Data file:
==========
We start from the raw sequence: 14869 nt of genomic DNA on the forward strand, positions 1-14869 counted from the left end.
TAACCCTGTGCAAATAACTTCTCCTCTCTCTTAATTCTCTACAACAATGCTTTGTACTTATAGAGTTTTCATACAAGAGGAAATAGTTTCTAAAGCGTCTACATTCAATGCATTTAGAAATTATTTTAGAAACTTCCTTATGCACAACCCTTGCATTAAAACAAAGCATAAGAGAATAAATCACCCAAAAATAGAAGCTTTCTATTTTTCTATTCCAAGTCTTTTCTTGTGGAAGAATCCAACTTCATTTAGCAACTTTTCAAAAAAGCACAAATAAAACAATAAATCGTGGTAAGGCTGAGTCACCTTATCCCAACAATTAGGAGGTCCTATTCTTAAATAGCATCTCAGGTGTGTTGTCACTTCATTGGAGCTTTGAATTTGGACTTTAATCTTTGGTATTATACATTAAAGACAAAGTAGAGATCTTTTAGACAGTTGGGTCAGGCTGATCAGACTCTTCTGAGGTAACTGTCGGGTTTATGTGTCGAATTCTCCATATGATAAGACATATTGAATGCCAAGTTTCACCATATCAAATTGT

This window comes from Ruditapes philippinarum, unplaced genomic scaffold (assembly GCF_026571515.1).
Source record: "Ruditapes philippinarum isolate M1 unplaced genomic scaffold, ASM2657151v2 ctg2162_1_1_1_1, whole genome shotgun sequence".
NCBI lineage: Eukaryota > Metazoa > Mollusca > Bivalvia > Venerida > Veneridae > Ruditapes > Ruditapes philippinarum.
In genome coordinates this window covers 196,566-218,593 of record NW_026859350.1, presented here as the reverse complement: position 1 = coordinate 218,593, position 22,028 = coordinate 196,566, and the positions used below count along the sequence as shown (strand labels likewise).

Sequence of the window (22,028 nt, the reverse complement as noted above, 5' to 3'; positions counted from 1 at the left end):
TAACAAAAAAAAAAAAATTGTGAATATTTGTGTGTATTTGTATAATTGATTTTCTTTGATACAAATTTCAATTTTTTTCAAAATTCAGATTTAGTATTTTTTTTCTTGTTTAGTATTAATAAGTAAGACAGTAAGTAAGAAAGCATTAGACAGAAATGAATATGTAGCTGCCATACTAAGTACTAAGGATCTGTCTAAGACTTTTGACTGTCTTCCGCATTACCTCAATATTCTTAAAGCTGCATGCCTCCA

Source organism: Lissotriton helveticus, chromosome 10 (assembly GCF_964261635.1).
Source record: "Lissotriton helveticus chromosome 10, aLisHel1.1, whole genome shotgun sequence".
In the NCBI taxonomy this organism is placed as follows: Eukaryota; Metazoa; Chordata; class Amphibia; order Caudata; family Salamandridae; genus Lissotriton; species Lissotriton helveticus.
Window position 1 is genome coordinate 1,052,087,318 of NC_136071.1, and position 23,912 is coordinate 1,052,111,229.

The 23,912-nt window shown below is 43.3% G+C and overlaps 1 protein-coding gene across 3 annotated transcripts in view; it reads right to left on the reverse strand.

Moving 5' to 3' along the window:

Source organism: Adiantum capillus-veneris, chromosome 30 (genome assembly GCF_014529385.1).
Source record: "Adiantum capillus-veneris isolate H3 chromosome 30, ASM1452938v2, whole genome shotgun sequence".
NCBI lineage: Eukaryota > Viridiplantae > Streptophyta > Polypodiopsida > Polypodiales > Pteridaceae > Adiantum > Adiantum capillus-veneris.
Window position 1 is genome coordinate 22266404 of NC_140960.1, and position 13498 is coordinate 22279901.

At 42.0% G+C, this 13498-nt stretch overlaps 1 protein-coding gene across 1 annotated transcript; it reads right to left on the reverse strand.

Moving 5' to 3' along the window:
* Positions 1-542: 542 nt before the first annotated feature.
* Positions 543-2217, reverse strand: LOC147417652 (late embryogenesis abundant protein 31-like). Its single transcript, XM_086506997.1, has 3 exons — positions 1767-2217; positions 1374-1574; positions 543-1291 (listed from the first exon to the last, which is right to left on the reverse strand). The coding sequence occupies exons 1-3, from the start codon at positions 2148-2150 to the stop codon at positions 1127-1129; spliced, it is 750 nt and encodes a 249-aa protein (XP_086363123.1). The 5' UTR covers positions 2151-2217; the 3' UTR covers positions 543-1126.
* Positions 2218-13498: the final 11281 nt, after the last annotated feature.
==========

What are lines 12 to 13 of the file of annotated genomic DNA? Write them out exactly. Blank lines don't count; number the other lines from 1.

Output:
Window position 1 is genome coordinate 1,052,087,318 of NC_136071.1, and position 23,912 is coordinate 1,052,111,229.

The 23,912-nt window shown below is 43.3% G+C and overlaps 1 protein-coding gene across 3 annotated transcripts in view; it reads right to left on the reverse strand.